How did you meet Mike?

I met Mike at a crawfish boil. It was sponsored by a bunch of people that work out here at NASA.

And so, tell me that first impression of him.

It was really good. One of the things that I knew right away was that he was very intelligent. He graduated from MIT and so it was like, "Well, he must be smart." That was already a winner right there. And then I knew that he was from a really big family -- the oldest of nine children -- that was really interesting. So I found him very interesting at first.

And so, what do you think it was about you that attracted him to you?

Probably a little bit of the same. I think I was interesting for him just because I'm from, a mixed cultural background and because I was an engineer here at NASA.

So, do you think that your culture differences were ever an issue? He seems very open to it ...

With him, it was not an issue. His family has been wonderful; his family embraced the culture also. We've been very, very blessed.

When did you get married? Tell me about the wedding.

We got married in 1999. We did two ceremonies; we did the Catholic ceremony, to honor his family, and then, the same day, we did a Hindu ceremony. I have to say it was Mike's idea to do two ceremonies in one day. Now that I look back at it, that was a big challenge. And we had lots of people come in from all over the world -- England and India and just everywhere. It was a lot of fun. We did the Catholic ceremony in the morning, and then we went down to Galveston in the afternoon and did the Hindu ceremony. Mike came riding in on a white horse. That was really neat. We went to Hawaii for our honeymoon and spent a couple of weeks just relaxing after the big wedding.

And then, didn't you all take a train ride?

That was well after we were married. Mike was out on a training trip. We went from Moscow all the way to Beijing on the Trans-Siberian railroad. It was wonderful. We had a really great time. I think it was actually maybe nine days to get all the way across. It was so interesting to see the countryside and to meet all the different people along the way. It really was a great experience.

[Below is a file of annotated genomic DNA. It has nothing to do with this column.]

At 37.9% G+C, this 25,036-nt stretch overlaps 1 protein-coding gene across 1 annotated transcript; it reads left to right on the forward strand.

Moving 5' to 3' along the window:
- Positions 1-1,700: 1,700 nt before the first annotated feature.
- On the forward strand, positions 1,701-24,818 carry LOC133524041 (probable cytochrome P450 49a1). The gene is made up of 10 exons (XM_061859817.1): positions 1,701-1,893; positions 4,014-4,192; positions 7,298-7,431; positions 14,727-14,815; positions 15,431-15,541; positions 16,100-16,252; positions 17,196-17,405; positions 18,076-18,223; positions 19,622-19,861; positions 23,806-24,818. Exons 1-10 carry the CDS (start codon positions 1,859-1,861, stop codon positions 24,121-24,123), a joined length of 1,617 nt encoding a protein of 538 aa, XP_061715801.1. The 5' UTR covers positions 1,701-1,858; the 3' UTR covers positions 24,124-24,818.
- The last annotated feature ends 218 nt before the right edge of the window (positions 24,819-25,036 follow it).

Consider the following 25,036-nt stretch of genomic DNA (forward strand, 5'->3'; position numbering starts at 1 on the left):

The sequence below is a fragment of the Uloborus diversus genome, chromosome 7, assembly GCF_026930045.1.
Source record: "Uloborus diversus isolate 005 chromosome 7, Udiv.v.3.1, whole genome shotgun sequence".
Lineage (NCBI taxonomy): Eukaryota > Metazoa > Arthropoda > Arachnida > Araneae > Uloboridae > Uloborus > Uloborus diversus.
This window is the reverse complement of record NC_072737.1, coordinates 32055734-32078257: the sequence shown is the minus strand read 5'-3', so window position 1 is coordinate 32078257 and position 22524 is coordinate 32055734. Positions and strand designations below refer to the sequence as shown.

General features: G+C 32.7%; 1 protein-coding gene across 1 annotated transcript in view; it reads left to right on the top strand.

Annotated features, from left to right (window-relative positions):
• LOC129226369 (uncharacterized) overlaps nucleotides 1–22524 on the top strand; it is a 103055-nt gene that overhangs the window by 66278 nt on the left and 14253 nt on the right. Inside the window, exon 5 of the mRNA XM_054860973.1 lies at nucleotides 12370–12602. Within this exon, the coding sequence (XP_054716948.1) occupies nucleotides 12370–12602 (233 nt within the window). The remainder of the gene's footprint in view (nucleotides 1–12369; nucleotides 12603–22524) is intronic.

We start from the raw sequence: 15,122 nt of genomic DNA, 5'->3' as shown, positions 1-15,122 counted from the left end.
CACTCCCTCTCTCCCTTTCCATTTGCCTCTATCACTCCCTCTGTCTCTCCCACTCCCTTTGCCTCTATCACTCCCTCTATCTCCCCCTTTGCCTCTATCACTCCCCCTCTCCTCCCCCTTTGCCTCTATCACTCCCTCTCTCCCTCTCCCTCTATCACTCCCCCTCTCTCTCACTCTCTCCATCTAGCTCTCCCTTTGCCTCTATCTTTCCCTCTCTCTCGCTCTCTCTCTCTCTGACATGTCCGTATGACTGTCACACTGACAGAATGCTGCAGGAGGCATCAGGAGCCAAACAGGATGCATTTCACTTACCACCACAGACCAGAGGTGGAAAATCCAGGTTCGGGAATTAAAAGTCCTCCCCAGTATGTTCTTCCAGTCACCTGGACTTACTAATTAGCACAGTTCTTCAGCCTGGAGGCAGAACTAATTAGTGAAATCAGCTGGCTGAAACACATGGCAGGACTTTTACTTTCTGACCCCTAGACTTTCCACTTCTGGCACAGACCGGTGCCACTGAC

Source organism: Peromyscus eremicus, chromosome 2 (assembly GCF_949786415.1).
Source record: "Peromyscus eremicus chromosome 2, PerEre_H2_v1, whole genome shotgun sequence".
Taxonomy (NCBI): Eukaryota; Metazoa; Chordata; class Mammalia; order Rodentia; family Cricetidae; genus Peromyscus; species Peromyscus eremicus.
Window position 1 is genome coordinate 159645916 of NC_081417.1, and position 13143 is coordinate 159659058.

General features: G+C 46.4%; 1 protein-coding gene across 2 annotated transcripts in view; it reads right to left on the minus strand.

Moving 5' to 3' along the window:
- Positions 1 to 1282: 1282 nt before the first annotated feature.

It seems like you've gotten to do a lot of neat things together as a couple, with his training and, and going to Russia. What have been some of your favorite times with him?

Definitely the times that I've spent in Star City with him have been great. Star City is a wonderful, quiet place outside of the big city. Our accommodations were wonderful and we've been able to relax and just enjoy the time there. The adventures that we've taken to India and around the United States have been wonderful. We've been, again, very blessed to be able to do all that.

What were your thoughts in the beginning about marrying an astronaut?

I always thought that it was going to be exciting. I knew it was going to be busy. I probably didn't imagine it was going to be quite so busy as it is right now, but I was always very interested in the space program. So I think it's been good for me to be part of JSC and working here, because that's helped me to understand what he's going through, it's helped me to understand what he's doing, and it's helped me to make sure I know what's going on. I've also been very lucky to have a lot of really good friends in the community that have been helpful, especially during the mission.

Tell me about your son; how old is he?

He's almost 3.

What has he added to your lives?

We probably couldn't even tell you in words. It has just been absolutely amazing. I think from the day he was born, he's a wonderful child. Mike and I both just adore him. He's just been great, and added so much to our lives. I can't imagine what it would be like without him. He's very active, very intelligent, a lot of fun -- a lot of work, too, but I think that all goes along with the territory. So we're really, really excited about having a second one.

Expedition 9 NASA ISS Science Officer Mike Fincke aboard Station Image at right: Expedition 9 NASA ISS Science Officer Mike Fincke works aboard the International Space Station. Photo Credit: NASA

You've told me that he interacts really well with adults, with the fellow astronauts.

Yes he does. One of the first things that he said to his daddy when Mike called -- I guess it was the day after Mike's launch -- he called and said, "How are you doing, Chandra?" Chandra said, "Great." And Mike said, "Well, what are you doing?" He said, "Well, I'm playing with my friends." His "friends" happened to be an astronaut and a flight surgeon.

Mike has talked about his big adventure. How has this mission been an adventure for you?